Pakistani and Russian officials say they’re in talks to trade oil using “the currencies of friendly countries.” The plan could be a boost for the so-called “petroyuan” — a term that refers to the use of China’s currency, the yuan, for oil trade. And it would not come at a more crucial time for Pakistan.
Pakistan is a net-energy importer facing a balance-of-payments crisis. Foreign exchange reserves have depleted this month to cover only three weeks of imports. While Pakistan has relied on bilateral and commercial loans to finance its trade deficit, both avenues are limited as its credit risk has grown and friendly countries demand that Islamabad implement economic reforms.
Pakistan’s Oil and Gas Regulatory Authority states that it has 17 days of gasoline and 32 days of diesel stock. But due to a dollar shortage, banks are not issuing letters of credit for oil imports. As a result, Pakistan faces potential fuel shortages next month.
Pakistan has secured oil financing facilities with Saudi Arabia and the United Arab Emirates. Now it’s looking to Russia to import nearly a third of its crude oil, according to the Minister of State for Petroleum Musadik Malik.
Payment, however, remains an issue for dollar-strapped Pakistan. Non-dollar payment options could help it secure vital fuel supplies.
Both Pakistan and Russia are on good terms with China and the United Arab Emirates, whose currencies have been used as dollar alternatives for oil transactions. Pakistan could expand an existing currency swap facility with China.
For its part, China has sought to use Pakistan as a platform to internationalize its currency, also known as the renminbi or RMB. For example, it has insisted on financing the construction of the $9 billion ML-1 railway in Pakistan in yuan.
The Rise of the Petroyuan and De-Dollarization of the Global Economy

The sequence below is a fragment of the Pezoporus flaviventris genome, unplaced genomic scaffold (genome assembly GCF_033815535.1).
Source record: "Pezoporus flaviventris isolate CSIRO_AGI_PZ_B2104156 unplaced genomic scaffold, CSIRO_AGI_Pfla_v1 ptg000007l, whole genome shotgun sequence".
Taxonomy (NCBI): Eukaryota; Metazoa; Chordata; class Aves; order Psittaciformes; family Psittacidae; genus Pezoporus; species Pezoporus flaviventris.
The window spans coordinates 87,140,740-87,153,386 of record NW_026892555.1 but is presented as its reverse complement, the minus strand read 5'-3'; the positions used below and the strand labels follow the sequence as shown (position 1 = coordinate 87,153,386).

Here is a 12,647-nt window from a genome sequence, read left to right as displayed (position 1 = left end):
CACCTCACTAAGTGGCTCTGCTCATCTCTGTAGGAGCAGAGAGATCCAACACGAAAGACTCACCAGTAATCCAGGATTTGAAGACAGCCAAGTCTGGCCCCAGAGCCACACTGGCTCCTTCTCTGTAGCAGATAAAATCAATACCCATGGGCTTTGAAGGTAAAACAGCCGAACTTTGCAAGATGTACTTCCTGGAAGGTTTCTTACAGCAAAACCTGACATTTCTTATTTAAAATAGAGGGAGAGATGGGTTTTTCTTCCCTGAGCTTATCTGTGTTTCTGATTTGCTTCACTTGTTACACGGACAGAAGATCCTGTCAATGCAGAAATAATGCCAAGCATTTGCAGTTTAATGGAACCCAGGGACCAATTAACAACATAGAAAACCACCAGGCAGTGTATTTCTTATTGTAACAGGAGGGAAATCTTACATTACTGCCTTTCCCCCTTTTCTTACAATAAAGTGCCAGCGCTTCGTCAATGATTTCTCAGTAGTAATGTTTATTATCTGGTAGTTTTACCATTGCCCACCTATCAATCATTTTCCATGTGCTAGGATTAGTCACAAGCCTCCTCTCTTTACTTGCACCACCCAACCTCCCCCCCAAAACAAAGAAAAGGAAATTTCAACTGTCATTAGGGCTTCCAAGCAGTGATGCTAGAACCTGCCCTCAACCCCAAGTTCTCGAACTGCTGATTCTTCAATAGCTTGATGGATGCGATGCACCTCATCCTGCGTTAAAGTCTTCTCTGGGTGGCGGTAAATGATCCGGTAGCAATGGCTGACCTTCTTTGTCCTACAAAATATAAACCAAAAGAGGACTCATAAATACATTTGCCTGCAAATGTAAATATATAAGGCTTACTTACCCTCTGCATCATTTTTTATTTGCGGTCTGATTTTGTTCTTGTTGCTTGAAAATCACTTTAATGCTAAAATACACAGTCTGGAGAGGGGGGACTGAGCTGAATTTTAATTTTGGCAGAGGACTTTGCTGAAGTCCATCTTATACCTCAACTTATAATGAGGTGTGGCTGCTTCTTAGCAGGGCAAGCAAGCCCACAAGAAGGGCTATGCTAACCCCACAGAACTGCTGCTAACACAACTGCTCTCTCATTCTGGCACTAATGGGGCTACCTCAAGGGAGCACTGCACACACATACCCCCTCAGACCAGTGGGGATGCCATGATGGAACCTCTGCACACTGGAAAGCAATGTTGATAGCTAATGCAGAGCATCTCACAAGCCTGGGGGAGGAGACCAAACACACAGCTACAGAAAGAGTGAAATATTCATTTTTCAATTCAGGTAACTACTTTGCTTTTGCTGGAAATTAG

Since the 1970s, oil has been priced in and purchased with U.S. dollars, triggering the emergence of the “petrodollar” and the rise of the U.S. dollar as the global reserve currency.
For more than a decade, China has been slowly pushing to internationalize the RMB. Beijing is now taking steps to position the yuan as an alternative to the U.S. dollar in energy trade. In 2018, Beijing issued its first yuan-denominated oil futures contract. And during his visit to Riyadh last year, Chinese President Xi Jinping invited energy-exporting Gulf Arab countries to utilize the China Shanghai Petroleum and Natural Gas Exchange to settle oil and gas trade payments in yuan.
As China leverages its status as the world’s largest importer of oil, the seizure of Russia’s foreign exchange reserves and the beating emerging markets are taking as a result of the strong dollar may be giving momentum to the de-dollarization of the global economy.
Zoltan Pozsar, global head of short-term interest rate strategy at Credit Suisse, wrote last year, “We are witnessing the birth of Bretton Woods III – a new world (monetary) order centered around commodity-based currencies in the East that will likely weaken the Eurodollar system and also contribute to inflationary forces in the West.”
Pozsar suggests we may be seeing the multipolarization of the global economy. The “’exorbitant privilege’ that the dollar holds as the international reserve currency,” he argued more recently in the Financial Times, “could be under assault.”